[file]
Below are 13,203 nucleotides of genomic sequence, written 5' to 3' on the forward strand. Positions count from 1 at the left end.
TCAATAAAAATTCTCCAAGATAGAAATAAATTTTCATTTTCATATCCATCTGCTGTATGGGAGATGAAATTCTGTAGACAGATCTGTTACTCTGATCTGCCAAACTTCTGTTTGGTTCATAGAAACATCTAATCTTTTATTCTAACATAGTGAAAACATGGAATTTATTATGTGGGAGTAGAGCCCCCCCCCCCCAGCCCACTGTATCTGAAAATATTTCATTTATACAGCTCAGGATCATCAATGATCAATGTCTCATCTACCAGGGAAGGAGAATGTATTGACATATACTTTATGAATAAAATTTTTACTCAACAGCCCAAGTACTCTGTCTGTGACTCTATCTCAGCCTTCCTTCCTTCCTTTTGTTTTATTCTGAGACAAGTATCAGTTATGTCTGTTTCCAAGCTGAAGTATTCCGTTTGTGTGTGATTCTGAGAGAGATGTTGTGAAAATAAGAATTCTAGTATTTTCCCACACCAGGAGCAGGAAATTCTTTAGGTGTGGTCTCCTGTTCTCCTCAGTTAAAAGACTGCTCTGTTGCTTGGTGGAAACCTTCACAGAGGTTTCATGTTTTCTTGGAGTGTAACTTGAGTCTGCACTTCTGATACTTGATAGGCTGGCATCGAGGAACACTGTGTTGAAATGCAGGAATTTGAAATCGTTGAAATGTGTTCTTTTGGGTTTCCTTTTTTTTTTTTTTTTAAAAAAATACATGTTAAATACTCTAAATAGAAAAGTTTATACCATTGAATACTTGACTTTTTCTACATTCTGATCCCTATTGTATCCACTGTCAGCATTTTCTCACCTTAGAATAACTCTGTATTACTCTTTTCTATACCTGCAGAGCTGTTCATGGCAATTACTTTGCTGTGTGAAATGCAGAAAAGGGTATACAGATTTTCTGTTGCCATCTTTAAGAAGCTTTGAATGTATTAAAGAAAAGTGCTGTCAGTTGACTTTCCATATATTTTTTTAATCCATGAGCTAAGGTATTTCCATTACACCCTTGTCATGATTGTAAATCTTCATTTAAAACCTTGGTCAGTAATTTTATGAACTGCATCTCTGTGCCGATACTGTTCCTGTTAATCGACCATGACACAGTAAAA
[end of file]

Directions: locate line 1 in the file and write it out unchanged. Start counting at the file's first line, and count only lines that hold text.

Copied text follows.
Below are 13,203 nucleotides of genomic sequence, written 5' to 3' on the forward strand. Positions count from 1 at the left end.